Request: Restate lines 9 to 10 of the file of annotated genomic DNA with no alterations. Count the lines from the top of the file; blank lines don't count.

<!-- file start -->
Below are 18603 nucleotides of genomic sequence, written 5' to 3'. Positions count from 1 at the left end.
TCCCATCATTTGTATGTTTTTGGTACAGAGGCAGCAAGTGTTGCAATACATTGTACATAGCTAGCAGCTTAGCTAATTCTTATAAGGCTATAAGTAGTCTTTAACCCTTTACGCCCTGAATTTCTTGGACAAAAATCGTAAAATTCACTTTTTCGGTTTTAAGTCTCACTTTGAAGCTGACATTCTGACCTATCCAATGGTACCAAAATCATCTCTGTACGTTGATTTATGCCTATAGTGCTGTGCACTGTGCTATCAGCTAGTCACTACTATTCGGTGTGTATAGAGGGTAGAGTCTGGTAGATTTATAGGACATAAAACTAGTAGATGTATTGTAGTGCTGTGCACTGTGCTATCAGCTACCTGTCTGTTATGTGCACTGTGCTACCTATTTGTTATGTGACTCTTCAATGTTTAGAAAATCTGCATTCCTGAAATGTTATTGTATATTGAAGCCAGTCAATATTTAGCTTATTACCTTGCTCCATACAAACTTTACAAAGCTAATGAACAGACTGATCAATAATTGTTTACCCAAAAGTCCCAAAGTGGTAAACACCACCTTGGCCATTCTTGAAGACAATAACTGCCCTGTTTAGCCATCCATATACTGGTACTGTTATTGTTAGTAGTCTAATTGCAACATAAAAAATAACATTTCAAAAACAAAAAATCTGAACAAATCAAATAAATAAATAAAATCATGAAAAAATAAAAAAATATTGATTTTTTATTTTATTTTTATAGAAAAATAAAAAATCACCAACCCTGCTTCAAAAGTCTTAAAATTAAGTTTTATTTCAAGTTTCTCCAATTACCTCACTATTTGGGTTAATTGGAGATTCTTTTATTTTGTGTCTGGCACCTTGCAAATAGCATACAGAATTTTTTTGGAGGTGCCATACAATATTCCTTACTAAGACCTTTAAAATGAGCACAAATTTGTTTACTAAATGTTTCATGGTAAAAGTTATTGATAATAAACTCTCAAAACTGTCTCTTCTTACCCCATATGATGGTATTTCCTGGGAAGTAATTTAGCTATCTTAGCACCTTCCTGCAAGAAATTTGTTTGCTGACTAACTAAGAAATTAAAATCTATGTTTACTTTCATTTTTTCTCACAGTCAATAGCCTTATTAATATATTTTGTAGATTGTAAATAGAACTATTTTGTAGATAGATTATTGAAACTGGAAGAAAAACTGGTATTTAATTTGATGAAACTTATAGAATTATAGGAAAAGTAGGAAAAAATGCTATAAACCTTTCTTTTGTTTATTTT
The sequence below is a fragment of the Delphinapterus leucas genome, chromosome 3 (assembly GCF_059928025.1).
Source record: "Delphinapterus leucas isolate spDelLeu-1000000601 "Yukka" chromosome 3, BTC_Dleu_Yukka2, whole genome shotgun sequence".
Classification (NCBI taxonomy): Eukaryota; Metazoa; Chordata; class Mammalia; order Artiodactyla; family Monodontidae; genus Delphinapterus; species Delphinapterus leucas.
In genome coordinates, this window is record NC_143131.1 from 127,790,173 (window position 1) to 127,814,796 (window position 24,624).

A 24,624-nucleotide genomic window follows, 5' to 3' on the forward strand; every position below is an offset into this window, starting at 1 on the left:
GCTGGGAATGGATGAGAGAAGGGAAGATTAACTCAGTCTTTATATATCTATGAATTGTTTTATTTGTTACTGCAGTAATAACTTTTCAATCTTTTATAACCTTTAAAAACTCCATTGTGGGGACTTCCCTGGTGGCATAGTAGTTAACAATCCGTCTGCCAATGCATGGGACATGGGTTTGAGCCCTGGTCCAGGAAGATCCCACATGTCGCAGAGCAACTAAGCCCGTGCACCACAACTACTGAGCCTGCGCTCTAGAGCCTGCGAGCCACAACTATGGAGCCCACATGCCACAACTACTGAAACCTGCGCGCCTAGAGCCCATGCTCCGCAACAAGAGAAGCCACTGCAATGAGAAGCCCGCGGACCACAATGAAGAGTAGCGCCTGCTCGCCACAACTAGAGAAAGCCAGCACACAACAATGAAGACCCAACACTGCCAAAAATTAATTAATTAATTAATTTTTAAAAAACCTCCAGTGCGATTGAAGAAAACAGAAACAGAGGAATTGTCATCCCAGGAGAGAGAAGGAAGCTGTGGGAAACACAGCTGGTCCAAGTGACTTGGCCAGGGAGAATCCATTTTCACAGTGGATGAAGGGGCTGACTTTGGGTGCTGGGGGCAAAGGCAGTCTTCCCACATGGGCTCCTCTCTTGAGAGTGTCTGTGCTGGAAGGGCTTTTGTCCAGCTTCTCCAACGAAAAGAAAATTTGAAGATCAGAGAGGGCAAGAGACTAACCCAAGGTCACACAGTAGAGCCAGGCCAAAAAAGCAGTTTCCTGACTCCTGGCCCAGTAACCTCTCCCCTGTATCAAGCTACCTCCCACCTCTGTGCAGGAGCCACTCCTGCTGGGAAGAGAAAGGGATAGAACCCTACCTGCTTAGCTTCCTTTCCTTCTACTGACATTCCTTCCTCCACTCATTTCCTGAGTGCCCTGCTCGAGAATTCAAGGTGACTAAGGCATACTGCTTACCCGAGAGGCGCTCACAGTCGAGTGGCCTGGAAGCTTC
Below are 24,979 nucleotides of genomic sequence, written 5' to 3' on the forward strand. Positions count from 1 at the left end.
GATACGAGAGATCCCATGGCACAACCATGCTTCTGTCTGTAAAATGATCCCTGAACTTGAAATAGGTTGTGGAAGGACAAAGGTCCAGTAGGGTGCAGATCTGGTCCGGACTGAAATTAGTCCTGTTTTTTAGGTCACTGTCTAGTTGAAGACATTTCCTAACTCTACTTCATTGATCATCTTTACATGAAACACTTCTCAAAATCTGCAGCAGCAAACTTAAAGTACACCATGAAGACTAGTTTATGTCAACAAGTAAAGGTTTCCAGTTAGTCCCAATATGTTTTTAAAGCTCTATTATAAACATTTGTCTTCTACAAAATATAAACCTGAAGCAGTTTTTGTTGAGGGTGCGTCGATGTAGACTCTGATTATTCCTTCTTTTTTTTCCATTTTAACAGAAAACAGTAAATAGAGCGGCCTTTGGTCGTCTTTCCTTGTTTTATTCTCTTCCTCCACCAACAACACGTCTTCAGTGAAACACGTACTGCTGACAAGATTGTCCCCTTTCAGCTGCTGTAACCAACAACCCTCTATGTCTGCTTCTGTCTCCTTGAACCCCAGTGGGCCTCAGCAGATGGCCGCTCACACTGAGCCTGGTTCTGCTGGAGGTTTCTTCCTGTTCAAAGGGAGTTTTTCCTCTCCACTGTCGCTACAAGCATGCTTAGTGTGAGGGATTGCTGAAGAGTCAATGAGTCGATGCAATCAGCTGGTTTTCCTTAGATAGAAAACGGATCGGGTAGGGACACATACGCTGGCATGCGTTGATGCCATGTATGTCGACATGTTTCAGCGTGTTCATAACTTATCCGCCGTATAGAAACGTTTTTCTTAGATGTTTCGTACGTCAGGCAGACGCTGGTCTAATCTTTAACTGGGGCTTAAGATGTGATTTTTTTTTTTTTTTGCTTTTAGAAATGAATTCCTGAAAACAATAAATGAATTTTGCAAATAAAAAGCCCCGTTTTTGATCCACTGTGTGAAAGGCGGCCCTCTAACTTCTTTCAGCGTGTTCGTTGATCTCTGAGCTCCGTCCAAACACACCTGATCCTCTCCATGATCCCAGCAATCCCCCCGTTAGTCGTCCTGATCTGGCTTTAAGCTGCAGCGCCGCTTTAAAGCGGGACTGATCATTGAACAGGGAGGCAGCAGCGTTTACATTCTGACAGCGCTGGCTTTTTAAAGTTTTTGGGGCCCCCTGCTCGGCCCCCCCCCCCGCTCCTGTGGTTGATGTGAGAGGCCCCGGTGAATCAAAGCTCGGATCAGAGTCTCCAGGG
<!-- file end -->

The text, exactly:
Below are 24,979 nucleotides of genomic sequence, written 5' to 3' on the forward strand. Positions count from 1 at the left end.
GATACGAGAGATCCCATGGCACAACCATGCTTCTGTCTGTAAAATGATCCCTGAACTTGAAATAGGTTGTGGAAGGACAAAGGTCCAGTAGGGTGCAGATCTGGTCCGGACTGAAATTAGTCCTGTTTTTTAGGTCACTGTCTAGTTGAAGACATTTCCTAACTCTACTTCATTGATCATCTTTACATGAAACACTTCTCAAAATCTGCAGCAGCAAACTTAAAGTACACCATGAAGACTAGTTTATGTCAACAAGTAAAGGTTTCCAGTTAGTCCCAATATGTTTTTAAAGCTCTATTATAAACATTTGTCTTCTACAAAATATAAACCTGAAGCAGTTTTTGTTGAGGGTGCGTCGATGTAGACTCTGATTATTCCTTCTTTTTTTTCCATTTTAACAGAAAACAGTAAATAGAGCGGCCTTTGGTCGTCTTTCCTTGTTTTATTCTCTTCCTCCACCAACAACACGTCTTCAGTGAAACACGTACTGCTGACAAGATTGTCCCCTTTCAGCTGCTGTAACCAACAACCCTCTATGTCTGCTTCTGTCTCCTTGAACCCCAGTGGGCCTCAGCAGATGGCCGCTCACACTGAGCCTGGTTCTGCTGGAGGTTTCTTCCTGTTCAAAGGGAGTTTTTCCTCTCCACTGTCGCTACAAGCATGCTTAGTGTGAGGGATTGCTGAAGAGTCAATGAGTCGATGCAATCAGCTGGTTTTCCTTAGATAGAAAACGGATCGGGTAGGGACACATACGCTGGCATGCGTTGATGCCATGTATGTCGACATGTTTCAGCGTGTTCATAACTTATCCGCCGTATAGAAACGTTTTTCTTAGATGTTTCGTACGTCAGGCAGACGCTGGTCTAATCTTTAACTGGGGCTTAAGATGTGATTTTTTTTTTTTTTTGCTTTTAGAAATGAATTCCTGAAAACAATAAATGAATTTTGCAAATAAAAAGCCCCGTTTTTGATCCACTGTGTGAAAGGCGGCCCTCTAACTTCTTTCAGCGTGTTCGTTGATCTCTGAGCTCCGTCCAAACACACCTGATCCTCTCCATGATCCCAGCAATCCCCCCGTTAGTCGTCCTGATCTGGCTTTAAGCTGCAGCGCCGCTTTAAAGCGGGACTGATCATTGAACAGGGAGGCAGCAGCGTTTACATTCTGACAGCGCTGGCTTTTTAAAGTTTTTGGGGCCCCCTGCTCGGCCCCCCCCCCCGCTCCTGTGGTTGATGTGAGAGGCCCCGGTGAATCAAAGCTCGGATCAGAGTCTCCAGGG